I Am That Girl Now

Tuesday, September 04, 2007

Well, now I'm pissed.

The lovely cliopatra mentioned, in response to my last post, that I should check out Dave Ramsey, his website, and his radio show. To which my initial response was something along the lines of "oh, fuck, not another quack," but after some research I'm going to say right now that for an opinionated, pushy, more-right-wing-than-I'm-really-comfortable-with, often cranky guy who is blissfully naive about what the housing market has been up to in some places (it's been wacky all over, but some spots it has been BEYOND INSANE and the concept of such does not apparently fit into his worldview), Dave Ramsey is indeed right on a hell of a lot of things. He is, in fact, a pretty smart guy, and has a clear concept of priorities, which as mentioned before is not something I've been good with. Reading his stuff was a much-needed thwap upside the head, so thank you very much, cliopatra.

After voraciously reading everything on Dave Ramsey's site, I sat down and did some math on our current situation. And promptly got more than a little pissed off. See, in our current situation, we do not have a lot of disposable income. Some, but not a lot. What we need more than anything is to get rid of my husband's student loans (ARGH ARGH FUCKING STUDENT LOANS) as soon as possible.

My financial planner's advice? Consolidate the loans and you'll save money! Reality? Consolidating the loans meant that we'll be paying off the fucking things for longer, with a shitload more interest going to the student loan company. 18 years and $24,000 in interest from now, we'd have them paid off.

Keep in mind, we had a windfall which would have paid off more than half of the loans. Our financial planner's advice? Put it in mutual funds! No risk, and a better return than our silly ol' savings account! Reality? I don't know what the blue hell happened, but eight months later there's $600 less in our mutual funds than we gave them. By my conservative estimate, we would have earned $700 in interest in our silly ol' ING Direct savings account. So this is bullshit for two reasons: not only did she not tell us that we were cutting our own throats with interest on $40K+ in student loans by not paying off half of that, but she then put us into mutual funds which are apparently sinking slowly into the muck.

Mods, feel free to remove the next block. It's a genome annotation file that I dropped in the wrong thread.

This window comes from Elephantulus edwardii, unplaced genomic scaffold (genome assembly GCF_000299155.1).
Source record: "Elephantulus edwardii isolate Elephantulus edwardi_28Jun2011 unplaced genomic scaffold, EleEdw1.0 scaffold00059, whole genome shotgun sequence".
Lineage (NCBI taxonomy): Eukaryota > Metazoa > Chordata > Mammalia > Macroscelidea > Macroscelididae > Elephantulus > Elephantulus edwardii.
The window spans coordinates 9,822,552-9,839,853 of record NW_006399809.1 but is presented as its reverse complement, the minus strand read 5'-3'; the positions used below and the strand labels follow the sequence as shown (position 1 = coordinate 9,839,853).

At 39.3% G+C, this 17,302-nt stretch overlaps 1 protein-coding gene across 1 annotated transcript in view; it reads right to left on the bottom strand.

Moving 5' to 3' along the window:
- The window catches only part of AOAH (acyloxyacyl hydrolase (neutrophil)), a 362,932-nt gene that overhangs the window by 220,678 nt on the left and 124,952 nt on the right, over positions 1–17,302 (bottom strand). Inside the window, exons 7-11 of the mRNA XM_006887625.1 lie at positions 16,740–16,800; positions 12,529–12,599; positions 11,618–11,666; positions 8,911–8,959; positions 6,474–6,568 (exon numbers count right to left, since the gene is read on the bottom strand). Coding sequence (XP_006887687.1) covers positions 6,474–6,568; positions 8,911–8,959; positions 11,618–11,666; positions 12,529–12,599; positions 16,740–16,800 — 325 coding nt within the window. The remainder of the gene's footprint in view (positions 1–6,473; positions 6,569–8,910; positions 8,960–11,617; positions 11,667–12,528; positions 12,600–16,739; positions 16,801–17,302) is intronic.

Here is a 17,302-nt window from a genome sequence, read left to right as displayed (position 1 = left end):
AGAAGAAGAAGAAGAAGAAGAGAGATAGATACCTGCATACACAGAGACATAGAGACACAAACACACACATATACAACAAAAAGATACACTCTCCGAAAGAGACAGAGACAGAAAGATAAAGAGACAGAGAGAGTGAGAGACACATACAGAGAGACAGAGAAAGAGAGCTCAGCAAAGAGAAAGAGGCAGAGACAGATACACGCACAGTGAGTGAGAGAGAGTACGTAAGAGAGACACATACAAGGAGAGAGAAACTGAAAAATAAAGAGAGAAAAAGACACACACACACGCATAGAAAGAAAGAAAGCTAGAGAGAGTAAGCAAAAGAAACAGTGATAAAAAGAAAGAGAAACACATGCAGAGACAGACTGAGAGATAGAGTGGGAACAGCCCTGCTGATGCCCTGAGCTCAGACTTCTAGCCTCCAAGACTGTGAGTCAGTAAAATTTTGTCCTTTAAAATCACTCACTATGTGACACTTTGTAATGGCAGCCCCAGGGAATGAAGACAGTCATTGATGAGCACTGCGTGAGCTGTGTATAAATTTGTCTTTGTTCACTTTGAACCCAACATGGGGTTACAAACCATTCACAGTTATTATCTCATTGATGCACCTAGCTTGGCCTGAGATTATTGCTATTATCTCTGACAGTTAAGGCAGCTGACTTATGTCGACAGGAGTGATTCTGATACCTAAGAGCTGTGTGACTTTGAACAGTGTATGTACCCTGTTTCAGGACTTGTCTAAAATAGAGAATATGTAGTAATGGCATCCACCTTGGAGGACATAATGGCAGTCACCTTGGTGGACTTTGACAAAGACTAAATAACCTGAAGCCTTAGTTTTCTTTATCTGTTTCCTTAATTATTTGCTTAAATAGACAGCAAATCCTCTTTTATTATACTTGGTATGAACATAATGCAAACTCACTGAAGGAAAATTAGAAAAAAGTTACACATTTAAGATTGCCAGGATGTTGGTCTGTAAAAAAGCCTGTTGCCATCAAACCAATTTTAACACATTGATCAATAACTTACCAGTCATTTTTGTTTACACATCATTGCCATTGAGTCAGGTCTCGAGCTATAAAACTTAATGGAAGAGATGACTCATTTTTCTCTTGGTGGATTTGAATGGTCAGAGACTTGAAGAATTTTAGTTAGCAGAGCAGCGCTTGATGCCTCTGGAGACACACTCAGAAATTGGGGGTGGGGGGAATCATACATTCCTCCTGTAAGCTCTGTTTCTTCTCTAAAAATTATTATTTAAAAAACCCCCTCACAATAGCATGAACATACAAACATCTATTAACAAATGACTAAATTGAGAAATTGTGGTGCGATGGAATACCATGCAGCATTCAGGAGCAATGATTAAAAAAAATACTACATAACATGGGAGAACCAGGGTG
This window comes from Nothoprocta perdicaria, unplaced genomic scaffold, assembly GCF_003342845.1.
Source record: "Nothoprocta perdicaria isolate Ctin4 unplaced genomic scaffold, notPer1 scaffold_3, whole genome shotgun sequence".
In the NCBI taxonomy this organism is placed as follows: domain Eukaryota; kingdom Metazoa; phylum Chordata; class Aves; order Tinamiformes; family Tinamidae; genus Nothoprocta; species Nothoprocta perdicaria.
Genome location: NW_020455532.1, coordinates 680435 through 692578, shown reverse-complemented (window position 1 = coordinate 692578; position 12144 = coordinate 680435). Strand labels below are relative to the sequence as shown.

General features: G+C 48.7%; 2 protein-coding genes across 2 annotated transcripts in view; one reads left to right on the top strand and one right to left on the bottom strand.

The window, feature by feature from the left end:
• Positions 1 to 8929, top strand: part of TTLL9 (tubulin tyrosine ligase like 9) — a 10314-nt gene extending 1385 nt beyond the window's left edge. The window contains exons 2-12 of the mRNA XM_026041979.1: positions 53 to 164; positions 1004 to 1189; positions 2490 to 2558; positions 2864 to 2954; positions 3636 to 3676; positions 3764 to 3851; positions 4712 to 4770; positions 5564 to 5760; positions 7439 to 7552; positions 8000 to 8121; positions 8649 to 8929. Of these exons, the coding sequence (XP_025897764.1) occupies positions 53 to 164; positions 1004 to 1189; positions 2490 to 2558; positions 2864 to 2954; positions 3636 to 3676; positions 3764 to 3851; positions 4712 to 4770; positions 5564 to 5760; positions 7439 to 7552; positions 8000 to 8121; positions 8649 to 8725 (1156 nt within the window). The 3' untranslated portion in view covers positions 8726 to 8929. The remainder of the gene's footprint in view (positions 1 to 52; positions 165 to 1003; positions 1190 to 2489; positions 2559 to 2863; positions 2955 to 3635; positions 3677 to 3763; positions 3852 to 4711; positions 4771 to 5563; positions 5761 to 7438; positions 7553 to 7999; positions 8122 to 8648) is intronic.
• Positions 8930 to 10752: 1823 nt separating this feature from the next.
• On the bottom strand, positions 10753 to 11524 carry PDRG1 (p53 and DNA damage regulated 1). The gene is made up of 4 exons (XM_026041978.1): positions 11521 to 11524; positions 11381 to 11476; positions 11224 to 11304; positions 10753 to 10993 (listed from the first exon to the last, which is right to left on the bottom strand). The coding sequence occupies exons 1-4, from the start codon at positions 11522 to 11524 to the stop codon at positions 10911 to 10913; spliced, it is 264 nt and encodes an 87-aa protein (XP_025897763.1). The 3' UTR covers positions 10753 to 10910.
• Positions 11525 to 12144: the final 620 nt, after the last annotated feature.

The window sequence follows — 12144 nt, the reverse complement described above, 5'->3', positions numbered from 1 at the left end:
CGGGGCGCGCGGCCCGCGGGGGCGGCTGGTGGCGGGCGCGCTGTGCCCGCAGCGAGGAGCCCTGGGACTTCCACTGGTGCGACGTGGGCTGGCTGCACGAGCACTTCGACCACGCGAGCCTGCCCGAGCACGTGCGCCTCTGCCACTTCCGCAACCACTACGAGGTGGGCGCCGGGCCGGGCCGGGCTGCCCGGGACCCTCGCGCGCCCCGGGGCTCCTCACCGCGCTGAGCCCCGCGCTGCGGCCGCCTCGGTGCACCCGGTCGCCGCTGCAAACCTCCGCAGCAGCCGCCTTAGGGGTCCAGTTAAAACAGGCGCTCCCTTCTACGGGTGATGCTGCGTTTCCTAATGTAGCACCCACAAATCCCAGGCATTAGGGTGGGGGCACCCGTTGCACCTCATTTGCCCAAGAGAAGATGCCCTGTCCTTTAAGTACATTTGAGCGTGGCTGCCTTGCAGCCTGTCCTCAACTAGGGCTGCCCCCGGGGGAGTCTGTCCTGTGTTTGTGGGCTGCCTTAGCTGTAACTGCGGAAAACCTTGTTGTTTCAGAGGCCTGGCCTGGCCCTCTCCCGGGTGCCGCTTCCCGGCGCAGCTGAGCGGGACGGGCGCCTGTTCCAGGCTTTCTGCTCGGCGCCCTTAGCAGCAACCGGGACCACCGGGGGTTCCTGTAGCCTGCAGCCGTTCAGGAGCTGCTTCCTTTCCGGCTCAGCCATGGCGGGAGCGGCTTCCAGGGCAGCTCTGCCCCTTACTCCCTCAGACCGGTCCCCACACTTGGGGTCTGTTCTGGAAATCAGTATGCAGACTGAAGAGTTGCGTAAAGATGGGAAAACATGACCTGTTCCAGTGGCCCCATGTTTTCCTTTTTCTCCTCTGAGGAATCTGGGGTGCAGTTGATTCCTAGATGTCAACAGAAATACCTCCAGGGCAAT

For the third reason I'm furious right now, more than a year ago she convinced us to start up Variable Universal Life Insurance policies. The reason? Well, it's an investment! For our kids! That we haven't had yet! So basically I found out today that we've been throwing $300/month between the two of us into insurance policies, which aren't getting a very good rate of return at all, which won't do us a damn bit of good financially until fifteen years from now, which are yet another thing that are keeping us from doing the most financially responsible thing at the moment which is PAYING OFF THE FUCKING LOAN, and which, I might add, charge us more for the "insurance" portion (vs. the "investment" portion) than double the amount of term life insurance would cost us.

I'm not sure if we're going to be able to get out of those. We might not. Right now the surrender value of my Hub's policy is in the negative, like by $1000, and I am not keen on the idea that we might have to PAY these fuckers to get out of this ridiculous thing.

The long and the short of it is that our financial planner has been doing financial advice that's more useful for settled, rich 50-year-olds on us. What we needed was somebody to say, "Look, we'll get you set up with disability insurance, Roth IRAs, and life insurance, but right now we're not going to push 100% on those because your first step is to kill off that fucking student loan, and then your next step is to make sure you've got a good safety-net savings account in a mutual fund" (that doesn't SUCK, I would hope) "and THEN we will go full-bore on those other things, including the future education of your future children. First things first, though, because you're only around 30 years old."